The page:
What is the focus of evolutionary psychology?
- How certain traits allow us to adapt to the environment and pass on our genes
- How the natural selection of traits promoted the survival of genes
What is the focus of cognitive psychology?
- How we encode, process, store and retrieve information
- Memory is a main component
What is the focus of behavioral genetics?
- How the change in genetics and environment influence individual differences
- How much our genes and our environment influence our individual differences
What is the focus of social-cultural psychology?
How behavior and thinking varies across situations and cultures
What is the focus of psychodynamic psychology?
- How unconscious drives and conflicts influences in thinking and behavior
- How behavior springs from unconscious drives and conflicts
What are the differences among clinical psychologists, psychiatrists, and psychoanalysts?
- Clinical psychologists assess, and treat mental, emotional, and behavior disorders. They administer and interpret tests, provide counseling and therapy, and sometimes conduct basic and applied research. Practitioners usually have a master’s or PhD in clinical psychology.
- Psychiatrists are medical doctors licensed to prescribe drugs and otherwise treat physical causes of psychological disorders. Psychiatry is a branch of medicine dealing with psychological disorders. Psychiatrists can use medical treatments in addition to psychotherapy.
- Psychoanalysts are typically psychiatrists who focus on unconscious conflicts, developmental problems, and depression. Psychoanalysis is a therapeutic technique based on Freudian or other psychoanalytical perspectives.
What are the most efficient ways to study?
- Survey the chapter briefly looking for key ideas; note the organization of the chapter
- Question yourself, forming questions based on the survey
- Read the chapter, actively searching for the answer to the question(s) asked. Make notes, consider implications.
- Rehearse what you read in your own words what you can recall, glance over what you can’t recall.
- Review any notes you have taken, paying attention to organization, and then scan the chapter quickly.
- Distribute your study time to be broken up over large intervals of time
- Think critically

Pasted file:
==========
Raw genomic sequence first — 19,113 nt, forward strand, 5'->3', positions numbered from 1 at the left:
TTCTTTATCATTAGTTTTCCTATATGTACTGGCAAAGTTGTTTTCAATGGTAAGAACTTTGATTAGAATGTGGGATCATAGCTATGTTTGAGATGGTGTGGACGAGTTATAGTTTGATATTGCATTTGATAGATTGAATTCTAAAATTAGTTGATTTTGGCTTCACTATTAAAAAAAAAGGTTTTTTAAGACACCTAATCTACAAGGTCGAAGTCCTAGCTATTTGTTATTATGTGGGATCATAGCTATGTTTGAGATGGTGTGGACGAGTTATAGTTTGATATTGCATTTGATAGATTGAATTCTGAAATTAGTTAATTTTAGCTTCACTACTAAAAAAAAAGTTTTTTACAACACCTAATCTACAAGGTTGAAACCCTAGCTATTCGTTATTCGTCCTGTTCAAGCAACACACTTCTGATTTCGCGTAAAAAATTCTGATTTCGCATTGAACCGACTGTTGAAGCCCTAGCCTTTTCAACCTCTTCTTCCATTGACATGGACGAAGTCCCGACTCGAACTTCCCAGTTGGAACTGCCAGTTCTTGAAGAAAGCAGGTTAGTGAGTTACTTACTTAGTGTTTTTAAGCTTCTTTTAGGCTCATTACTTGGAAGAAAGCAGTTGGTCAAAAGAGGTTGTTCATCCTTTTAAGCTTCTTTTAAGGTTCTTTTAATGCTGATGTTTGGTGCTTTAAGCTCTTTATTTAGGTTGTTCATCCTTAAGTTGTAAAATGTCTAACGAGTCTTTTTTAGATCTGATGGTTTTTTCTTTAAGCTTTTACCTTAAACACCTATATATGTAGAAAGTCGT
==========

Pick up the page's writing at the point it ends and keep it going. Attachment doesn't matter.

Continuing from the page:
- Overlearn to solidify information
- Be a smart test taker. If the exam has essay questions, skip to the essay portion, bullet down some main focus points, and then go back to the multiple choice questions. Return to the essay section to fill it out.
What is hindsight bias?
The tendency to believe, after learning an outcome, that one would have foreseen it
What is overconfidence?
- People are overconfident in what they believe
- This generally causes them to be incorrect
- People then form a variety of excuses to void any doubts of them being incorrect
What is the scientific attitude?
- Curiosity is the first part. It is a passion to expose and understand without misleading or being misled. Does it work? When put to the test, can its predictions be confirmed?
- Skepticism is the second part. What do you mean? How do you know?
- The third is humility. An awareness of our own vulnerability to error and openness to our surprises and new perspectives.
- These traits help make science possible.
- The scientific attitude can be summed up by saying the ideal that unifies psychologists with all scientists is the curious, skeptical, humble scrutiny of competing ideas. As a community, scientists check and recheck one another’s findings and conclusions.
What is the notion of critical thinking?
- Critical thinking is smart thinking.
- Examine assumptions
- Discern hidden values
- Evaluates evidence
- Assess conclusions
- How do they know what? What is this person’s agenda? In the conclusion based on anecdote and gut feelings or evidence? Does the evidence justify a cause-effect conclusion? What alternative explanations are possible?
What are variables?
Any measurable conditions, events, characteristics or behaviors that are controlled or observed in a study
What are operational definitions?
- A concept for variable is defined by the methods used to measure it.
- Different results from different tests
- A strict following of operational definitions will allow other researchers to replicate the studies done by previous experimenters
What are the 5 steps in the scientific study?
- Formulate a hypothesis
- Design an experiment or study
- Collect data
- Analyze and interpret data. Draw conclusions
- Report any significant findings
What is a theory?
A theory is an explanation using an integrated set of principles that organizes observations and predicts behaviors or events.
What are theories based on?
Theories are based on observations
How are theories tested?